To you, does the word "Paris" conjure visions of the storied city in France, the little town in Ontario, or the ill-mannered, naughty Hilton hotel heiress?
The answer to that question is really between you, your Internet service provider, and your Google search engine. But Michael Bugeja, head of the journalism and communication school at Iowa State University, is making it his business now, as he strives to keep an eye on how communications technology and the media are affecting rural America. And he doesn't like what he sees.
Bugeja, author of the book "Living Ethics: Across Media Platforms," blames technology for destroying, or at least compromising, certain rural American values — mainly, politeness. He thinks technology is mainlining the worst of urban degradation — a la Paris Hilton, Lindsay Lohan and others — straight into rural America's veins, and in the process, destroying the moral, aw-shucks fabric of the place.
Bugeja explained himself as best he could in a 50-minute seminar, at the ninth annual Agricultural Media Summit recently in Louisville, Ky. Guelph agricultural journalists and communications professionals were among the 40 or so people who attended his address, entitled "Interpersonal Intelligence: Technology and Culture," and were reminded of days gone by when the media took the lead on moral rather than social positions.
Journalism, a profession that prides itself in being a bastion of objectivity — outside of opinion columns, like this one — advocates for a civil society, but usually adapts to modern times.
In Louisville, though, Bugeja was preaching fire and brimstone. He contends it is not in the best interests of the agricultural communications sector to let the Paris Hiltons of the world make their way into rural communities. If urbanized lingo and attitudes spread, he says rural America — and Canada, presumably — is sunk, along with the media that serve it.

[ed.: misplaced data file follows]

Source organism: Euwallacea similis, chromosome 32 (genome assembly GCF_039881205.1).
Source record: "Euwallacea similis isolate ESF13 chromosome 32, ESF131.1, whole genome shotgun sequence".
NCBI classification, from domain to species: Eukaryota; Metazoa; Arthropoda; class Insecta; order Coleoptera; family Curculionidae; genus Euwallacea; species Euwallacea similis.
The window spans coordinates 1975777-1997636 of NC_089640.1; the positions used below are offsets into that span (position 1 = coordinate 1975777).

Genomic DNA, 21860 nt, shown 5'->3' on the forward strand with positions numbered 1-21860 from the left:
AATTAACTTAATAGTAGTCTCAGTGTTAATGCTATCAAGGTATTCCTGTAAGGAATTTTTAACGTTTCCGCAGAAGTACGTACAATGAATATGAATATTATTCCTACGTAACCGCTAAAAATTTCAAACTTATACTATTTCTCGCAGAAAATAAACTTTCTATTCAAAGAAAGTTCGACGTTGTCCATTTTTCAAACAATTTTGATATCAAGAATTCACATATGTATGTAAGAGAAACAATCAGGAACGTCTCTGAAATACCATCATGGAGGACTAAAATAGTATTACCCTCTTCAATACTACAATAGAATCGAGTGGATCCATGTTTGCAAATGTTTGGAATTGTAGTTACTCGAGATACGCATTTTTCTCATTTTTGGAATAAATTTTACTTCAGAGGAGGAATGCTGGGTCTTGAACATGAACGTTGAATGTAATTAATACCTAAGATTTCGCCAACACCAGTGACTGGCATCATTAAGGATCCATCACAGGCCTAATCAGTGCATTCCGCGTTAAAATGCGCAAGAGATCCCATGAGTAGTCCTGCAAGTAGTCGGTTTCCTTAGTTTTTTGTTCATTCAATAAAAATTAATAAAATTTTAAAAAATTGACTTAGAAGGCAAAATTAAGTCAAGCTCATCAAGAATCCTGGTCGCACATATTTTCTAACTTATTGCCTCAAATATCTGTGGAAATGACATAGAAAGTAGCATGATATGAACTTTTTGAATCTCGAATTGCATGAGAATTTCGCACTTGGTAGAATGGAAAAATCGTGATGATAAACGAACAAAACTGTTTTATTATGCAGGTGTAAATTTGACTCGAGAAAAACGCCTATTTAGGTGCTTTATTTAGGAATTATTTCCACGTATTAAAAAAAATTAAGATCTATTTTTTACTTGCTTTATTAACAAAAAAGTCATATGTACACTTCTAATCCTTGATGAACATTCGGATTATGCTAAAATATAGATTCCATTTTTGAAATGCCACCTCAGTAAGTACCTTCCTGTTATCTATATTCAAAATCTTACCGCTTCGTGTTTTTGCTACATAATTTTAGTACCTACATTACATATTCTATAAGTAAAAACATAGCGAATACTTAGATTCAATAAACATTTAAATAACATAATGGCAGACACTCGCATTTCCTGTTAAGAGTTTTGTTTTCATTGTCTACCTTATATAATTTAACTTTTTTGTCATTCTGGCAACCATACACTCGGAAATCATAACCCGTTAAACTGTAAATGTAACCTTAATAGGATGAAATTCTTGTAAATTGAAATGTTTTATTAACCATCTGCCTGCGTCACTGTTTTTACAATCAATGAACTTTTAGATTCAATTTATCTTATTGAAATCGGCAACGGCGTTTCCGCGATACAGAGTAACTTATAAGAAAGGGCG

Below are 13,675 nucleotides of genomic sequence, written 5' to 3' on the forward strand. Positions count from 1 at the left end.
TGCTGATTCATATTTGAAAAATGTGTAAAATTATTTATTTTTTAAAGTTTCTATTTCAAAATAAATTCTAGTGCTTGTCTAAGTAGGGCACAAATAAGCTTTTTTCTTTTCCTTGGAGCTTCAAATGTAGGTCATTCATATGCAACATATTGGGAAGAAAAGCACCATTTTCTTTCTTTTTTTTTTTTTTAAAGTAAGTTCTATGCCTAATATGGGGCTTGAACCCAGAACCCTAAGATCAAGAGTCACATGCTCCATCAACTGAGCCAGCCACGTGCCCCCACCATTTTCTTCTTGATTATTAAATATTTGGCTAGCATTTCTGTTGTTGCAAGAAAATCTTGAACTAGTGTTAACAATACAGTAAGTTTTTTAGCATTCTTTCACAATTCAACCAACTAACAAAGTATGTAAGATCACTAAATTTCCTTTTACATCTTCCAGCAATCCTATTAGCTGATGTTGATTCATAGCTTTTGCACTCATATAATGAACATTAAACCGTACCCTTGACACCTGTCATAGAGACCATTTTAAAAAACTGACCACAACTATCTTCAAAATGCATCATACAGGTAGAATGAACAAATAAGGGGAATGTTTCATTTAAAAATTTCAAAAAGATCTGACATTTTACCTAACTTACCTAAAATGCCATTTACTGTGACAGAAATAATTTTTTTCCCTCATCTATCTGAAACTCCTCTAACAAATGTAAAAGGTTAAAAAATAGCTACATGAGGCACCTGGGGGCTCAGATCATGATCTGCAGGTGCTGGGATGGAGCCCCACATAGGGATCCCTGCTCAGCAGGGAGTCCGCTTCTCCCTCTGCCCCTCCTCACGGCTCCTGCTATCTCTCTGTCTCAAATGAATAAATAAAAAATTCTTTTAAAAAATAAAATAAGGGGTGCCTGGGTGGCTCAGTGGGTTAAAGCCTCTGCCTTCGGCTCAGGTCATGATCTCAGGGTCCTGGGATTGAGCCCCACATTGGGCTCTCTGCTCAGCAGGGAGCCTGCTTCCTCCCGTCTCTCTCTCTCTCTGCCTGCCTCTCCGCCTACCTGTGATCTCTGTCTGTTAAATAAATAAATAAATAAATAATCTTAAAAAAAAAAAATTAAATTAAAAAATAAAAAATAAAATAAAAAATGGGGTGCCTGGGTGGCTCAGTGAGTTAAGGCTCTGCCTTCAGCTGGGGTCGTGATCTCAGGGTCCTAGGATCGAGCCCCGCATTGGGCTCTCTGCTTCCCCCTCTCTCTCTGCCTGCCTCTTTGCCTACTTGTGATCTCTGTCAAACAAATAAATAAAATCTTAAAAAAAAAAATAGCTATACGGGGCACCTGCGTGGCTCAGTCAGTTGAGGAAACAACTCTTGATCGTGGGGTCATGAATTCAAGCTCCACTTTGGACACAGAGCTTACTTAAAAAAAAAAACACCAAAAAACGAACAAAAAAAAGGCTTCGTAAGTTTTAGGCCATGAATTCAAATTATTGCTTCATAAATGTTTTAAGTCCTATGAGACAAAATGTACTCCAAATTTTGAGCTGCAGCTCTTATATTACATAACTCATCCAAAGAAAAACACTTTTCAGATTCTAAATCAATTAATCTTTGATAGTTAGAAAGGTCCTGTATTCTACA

Here's his beef. Much of urban America, he says, is rude. It's like Paris Hilton — spoiled. It's not mindful of its manners. It's impolite. It does not have a down-home feel, like rural America.
It spends its time immersed in technology, staring at computer screens, addicted to the Internet, incessantly sending text messages, relying on electronic social networks for contact with other humans, and never really learning some basic etiquette, developing a voice that goes beyond a monotone and a few grunts, or engaging in in-depth communication techniques.
That disgusts Bugeja. He flips at the thought of someone showing disrespect by answering a cellphone when engaged in a face-to-face to conversation, for example. And he doesn't think agriculture, with its foundation in science, can be adequately explained in brief information bytes popularized by electronic communications.
However, he says, those who are most comfortable with that medium are now becoming America's new journalists, bringing their ill-mannered attitudes and unformed communication styles to the masses.
He underlines this by noting one of the major wire services, which provides news to media across the world, is starting to instruct reporters to write six-word opening paragraphs — if you call them paragraphs — so they are easily searched by Google. To me, reducing stories to six-word leads is an interesting exercise for journalism students learning to focus on a story angle. And maybe that's the way the profession will go. It seems brief.
Bugeja accepts that change is inevitable, but is cautious about it in today's society because, he says, never before have we seen technology as such a powerful and instantaneous media tool.
So he's calling on rural media to help keep the sky from falling in the face of encroaching urban values. He suggests this movement start in the workplace, and in fact, he's laid out a 12-point plan for office workers that will remind some readers of "Father Knows Best" and The Cleavers.
Not that they're bad — smile and greet everyone at work whether or not they smile back, don't waste company time browsing social networks, don't complain about being asked to pitch in when needed, etc.
But seeing them laid out on paper seems like a corporate manifesto from the '50s.
Balance your life is the final point in his plan. But if your life evolves around electronic communication, and that's always been your life, who's to say it's out of balance?
Bugeja, that's who.